Reptiles and amphibians of Tanzania
Photo of a male agama lizard basking in the sun in the Serengeti National Park by wwarby (Flickr)
Tanzania is internationally recognised as a key country for the conservation
of African biological diversity. Its herpetofauna numbers about 130 amphibians
and over 275 reptiles, many of them strictly endemic and included in the
“IUCN” Red lists of different countries.
Tanzaniaherps serves two primary purposes. The first is to provide the most current information available on the herpetofauna of Tanzanian Mountains, including information on identification, life history, habitat, status, threats, management concerns and distribution.
Books about Tanzanian reptiles
News about Tanzanian reptiles
Despite the vicinity of a major road, the rainforests of the South Nguru Mountains in eastern Tanzania were virtually unexplored until 2004, particularly from a herpetological point of view. New surveys have resulted in the discovery of 17 reptile and amphibian species new to science. These species are only known from the Nguru Mountains. Overall, the surveys recorded a total of 92 herpeto-faunal species of which 15 were species previously only known from other areas.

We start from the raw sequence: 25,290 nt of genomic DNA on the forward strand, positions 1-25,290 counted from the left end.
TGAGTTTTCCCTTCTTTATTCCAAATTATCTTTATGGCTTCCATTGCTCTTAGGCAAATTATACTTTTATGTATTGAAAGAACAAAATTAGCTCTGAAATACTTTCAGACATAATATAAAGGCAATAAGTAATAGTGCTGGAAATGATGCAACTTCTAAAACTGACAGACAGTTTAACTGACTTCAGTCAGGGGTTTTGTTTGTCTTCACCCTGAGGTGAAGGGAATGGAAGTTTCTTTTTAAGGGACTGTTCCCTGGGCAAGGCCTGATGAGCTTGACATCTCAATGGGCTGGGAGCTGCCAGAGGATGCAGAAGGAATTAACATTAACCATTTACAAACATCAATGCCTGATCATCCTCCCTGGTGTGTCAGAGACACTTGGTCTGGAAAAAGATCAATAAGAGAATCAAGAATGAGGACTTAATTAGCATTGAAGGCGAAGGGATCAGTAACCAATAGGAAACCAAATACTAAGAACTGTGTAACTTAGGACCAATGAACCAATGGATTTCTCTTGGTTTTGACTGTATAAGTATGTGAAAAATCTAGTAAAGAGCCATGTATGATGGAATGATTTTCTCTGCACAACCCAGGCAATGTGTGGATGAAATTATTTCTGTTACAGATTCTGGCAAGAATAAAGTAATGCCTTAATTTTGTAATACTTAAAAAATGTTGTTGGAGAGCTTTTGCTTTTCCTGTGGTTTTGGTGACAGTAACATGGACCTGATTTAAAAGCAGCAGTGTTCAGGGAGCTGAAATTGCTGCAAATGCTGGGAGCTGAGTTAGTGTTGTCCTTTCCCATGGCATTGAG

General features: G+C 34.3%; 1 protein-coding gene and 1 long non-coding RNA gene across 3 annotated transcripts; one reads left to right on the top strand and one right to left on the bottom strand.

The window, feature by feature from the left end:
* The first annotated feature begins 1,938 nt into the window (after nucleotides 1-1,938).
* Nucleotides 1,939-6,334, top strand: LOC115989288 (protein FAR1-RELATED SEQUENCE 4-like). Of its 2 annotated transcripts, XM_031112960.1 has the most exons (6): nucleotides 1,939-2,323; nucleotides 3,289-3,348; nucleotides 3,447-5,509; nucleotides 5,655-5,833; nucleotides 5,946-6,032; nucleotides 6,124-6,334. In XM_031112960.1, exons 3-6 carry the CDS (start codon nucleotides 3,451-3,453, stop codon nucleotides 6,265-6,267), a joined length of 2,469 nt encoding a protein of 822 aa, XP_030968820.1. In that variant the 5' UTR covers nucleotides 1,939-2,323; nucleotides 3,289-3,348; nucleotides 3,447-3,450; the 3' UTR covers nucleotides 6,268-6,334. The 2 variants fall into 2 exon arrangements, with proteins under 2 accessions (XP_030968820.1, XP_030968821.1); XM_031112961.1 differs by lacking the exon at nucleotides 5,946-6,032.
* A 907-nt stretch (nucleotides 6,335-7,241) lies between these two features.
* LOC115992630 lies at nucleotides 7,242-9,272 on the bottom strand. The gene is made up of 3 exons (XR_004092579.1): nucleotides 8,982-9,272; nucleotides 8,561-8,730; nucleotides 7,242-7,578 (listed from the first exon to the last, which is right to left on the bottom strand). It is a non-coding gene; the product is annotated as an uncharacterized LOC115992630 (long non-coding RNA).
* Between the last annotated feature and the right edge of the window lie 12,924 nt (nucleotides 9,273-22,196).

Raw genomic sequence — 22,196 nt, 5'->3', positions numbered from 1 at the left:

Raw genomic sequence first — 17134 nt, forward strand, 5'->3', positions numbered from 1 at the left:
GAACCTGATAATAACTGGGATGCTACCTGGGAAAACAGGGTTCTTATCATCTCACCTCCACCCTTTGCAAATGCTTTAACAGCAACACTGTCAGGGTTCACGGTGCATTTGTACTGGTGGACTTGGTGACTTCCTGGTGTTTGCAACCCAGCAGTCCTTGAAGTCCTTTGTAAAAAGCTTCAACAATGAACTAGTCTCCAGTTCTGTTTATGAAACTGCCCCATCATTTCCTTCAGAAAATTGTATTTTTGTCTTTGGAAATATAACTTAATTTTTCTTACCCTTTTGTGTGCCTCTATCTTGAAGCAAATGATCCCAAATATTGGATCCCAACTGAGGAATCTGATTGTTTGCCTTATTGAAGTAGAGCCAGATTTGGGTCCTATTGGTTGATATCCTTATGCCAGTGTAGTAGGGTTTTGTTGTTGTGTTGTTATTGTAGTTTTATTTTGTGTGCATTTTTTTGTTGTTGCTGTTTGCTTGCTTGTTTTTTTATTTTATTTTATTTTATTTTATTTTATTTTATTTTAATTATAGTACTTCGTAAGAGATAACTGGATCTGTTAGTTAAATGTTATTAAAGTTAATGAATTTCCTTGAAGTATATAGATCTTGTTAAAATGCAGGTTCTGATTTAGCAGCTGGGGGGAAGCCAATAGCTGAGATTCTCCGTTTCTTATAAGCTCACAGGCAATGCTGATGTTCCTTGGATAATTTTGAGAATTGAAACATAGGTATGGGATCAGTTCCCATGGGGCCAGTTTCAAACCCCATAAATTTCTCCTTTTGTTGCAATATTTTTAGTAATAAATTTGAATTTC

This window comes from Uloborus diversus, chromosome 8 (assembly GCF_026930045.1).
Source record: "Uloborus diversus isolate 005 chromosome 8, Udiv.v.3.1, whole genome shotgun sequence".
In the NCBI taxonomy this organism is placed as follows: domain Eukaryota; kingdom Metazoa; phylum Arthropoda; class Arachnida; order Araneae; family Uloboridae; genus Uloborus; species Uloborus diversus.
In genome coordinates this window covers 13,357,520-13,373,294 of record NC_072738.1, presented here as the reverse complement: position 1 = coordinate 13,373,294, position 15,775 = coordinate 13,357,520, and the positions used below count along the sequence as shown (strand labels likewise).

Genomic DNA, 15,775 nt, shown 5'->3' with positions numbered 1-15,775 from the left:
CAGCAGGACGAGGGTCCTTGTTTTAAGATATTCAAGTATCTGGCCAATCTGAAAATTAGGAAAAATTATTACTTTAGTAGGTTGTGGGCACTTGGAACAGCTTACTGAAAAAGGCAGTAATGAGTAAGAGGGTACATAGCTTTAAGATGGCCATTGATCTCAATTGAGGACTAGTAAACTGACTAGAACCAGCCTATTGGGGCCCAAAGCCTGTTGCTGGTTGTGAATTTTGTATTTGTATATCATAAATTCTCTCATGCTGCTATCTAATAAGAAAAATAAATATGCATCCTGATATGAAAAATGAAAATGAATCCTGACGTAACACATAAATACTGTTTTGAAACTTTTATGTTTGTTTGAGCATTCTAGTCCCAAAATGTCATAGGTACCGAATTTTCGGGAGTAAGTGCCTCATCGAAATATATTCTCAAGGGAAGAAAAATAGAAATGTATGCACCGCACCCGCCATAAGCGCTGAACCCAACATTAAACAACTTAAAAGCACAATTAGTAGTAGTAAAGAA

One hundred Kihansi Spray Toads have been flown to their native Tanzania after a close brush with extinction, reports the Wildlife Conservation Society (WCS).
New chameleon species discovered in Tanzania Researchers have discovered a new species of chameleon in southern Tanzania. The species is called the Magombera chameleon (Kinyongia magomberae).
Latest find in natural world was result of reptile coughing up lizard as conservationist studied monkeys in the jungle
Toad on brink of extinction, scientists race to study for bioactive compounds Following the construction of a dam in Tanzania, the Kihansi Spray Toad sits on the brink of extinction. Scientists are racing to study the amphibian for bioactive compounds with potential medical applications.
Despite their reputation, the vast majority of East Africa’s 650 reptile and amphibian species pose no threat to humans, and their ecological value cannot be overstated. Snakes play an important part in rodent control, while lizards and frogs devour mosquitoes and other pesky flying insects, and crocodiles are the aquatic equivalent to vultures, disposing of the carrion that might otherwise clog up East Africa’s lakes and rivers.